Motivating effects of task and outcome interdependence in work teams

G.S. Van der Vegt, B.J.M. Emans, E. Van de Vliert

Research output: Contribution to journalArticleAcademicpeer-review

164 Citations (Scopus)

Abstract

Motivation and performance theories in organizational psychology tend to have a predominantly individualistic scope, relating characteristics of individual tasks to personal work outcomes of individuals (e.g., the Job Characteristics Model [JCM]). The present study goes beyond the realm of individual job characteristics by examining the effects of two interpersonal characteristics: task and outcome interdependence of team members. Subscales for the measurement of these social job dimensions were developed. The results support the hypothesis that, in addition to the JCM variables, the interdependence dimensions influence the employees' sense of responsibility and personal work outcomes. More specifically, the interdependence dimensions influence experienced responsibility for the others' work and thus account for a separate part of the variance in team members' personal work outcomes.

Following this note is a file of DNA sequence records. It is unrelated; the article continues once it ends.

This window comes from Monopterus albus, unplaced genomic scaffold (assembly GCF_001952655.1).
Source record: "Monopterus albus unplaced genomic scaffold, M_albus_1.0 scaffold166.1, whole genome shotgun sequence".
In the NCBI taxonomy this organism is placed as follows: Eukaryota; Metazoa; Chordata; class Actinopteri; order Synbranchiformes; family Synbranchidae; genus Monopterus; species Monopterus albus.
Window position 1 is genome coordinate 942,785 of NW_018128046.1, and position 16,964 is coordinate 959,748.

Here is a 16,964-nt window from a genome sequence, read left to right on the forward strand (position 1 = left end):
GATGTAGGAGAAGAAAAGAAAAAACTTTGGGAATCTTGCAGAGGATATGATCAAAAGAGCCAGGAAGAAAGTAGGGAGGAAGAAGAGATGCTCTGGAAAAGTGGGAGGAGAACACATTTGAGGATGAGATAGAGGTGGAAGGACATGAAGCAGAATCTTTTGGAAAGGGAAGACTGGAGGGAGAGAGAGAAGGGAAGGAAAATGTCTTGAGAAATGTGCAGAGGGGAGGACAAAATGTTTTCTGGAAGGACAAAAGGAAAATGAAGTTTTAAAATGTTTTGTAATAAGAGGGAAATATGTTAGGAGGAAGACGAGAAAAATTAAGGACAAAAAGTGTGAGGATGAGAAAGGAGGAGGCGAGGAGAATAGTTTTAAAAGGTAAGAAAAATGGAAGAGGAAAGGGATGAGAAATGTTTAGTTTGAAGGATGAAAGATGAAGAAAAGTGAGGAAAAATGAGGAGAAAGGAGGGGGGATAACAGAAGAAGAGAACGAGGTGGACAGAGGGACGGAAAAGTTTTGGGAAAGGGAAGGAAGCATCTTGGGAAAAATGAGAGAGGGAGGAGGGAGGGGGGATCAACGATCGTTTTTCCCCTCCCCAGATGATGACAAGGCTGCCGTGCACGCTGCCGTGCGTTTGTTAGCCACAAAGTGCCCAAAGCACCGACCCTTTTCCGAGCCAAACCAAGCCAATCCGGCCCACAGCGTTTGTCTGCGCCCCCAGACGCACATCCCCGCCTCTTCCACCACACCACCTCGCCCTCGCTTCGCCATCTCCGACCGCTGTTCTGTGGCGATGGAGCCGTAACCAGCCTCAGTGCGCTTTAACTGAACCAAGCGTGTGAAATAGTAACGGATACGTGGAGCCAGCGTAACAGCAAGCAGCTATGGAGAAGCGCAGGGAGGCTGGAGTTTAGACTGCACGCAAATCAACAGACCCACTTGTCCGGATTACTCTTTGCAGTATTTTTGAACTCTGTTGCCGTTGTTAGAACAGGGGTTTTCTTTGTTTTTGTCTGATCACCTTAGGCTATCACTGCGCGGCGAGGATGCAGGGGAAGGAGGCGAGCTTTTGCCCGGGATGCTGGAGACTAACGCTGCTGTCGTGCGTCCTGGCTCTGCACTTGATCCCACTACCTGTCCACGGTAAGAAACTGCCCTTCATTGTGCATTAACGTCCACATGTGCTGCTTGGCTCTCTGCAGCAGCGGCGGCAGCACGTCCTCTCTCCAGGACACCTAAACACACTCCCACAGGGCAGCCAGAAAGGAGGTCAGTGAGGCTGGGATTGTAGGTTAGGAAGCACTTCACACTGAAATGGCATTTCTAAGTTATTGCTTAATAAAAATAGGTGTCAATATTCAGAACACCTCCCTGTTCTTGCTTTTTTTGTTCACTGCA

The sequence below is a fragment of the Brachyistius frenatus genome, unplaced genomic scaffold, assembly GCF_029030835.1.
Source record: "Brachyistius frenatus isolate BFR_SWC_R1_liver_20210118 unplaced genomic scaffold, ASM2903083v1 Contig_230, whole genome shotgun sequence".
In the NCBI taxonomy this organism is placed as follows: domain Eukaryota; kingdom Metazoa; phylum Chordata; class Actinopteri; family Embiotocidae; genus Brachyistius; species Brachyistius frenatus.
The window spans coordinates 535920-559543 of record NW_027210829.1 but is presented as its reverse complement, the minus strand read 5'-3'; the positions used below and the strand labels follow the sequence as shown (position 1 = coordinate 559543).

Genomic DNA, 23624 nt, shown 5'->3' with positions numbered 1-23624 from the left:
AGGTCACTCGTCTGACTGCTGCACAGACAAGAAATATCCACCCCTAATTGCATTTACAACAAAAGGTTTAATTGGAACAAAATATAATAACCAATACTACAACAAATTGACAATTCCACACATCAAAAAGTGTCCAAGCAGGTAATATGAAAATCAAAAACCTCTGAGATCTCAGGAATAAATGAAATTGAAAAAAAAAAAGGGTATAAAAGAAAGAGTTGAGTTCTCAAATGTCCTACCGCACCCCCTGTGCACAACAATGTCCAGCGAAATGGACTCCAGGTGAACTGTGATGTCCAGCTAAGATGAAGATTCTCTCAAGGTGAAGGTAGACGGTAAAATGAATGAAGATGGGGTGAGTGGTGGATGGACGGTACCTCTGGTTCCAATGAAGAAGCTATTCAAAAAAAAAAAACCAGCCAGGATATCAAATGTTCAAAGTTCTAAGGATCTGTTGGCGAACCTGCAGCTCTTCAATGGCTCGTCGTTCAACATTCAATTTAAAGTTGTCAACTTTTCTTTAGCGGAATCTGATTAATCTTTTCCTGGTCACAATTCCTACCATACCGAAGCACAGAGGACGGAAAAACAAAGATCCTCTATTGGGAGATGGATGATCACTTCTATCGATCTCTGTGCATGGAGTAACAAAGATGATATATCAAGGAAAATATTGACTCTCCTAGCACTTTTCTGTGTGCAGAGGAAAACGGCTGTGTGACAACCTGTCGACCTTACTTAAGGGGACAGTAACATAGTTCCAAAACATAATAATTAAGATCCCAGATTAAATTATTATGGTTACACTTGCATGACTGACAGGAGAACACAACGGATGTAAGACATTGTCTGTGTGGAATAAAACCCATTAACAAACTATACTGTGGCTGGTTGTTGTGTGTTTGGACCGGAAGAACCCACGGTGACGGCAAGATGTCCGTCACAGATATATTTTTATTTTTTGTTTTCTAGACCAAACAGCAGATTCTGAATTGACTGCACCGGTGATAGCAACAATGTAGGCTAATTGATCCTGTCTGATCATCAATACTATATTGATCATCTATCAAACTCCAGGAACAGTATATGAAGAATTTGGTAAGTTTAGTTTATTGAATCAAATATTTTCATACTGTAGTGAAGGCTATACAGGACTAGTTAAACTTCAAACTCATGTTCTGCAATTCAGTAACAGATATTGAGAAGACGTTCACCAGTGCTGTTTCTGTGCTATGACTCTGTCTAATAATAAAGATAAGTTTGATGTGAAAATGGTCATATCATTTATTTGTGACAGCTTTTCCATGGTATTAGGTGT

Original languageEnglish
Pages (from-to)124-143
Number of pages20
JournalGroup & Organization Management
Volume23
Issue number2
Publication statusPublished - Jun-1998

Keywords

  • JOB CHARACTERISTICS
  • EMPLOYEE SATISFACTION
  • DESIGN
  • ORGANIZATIONS
  • PERFORMANCE
  • MANAGERS
  • MODEL
  • POWER

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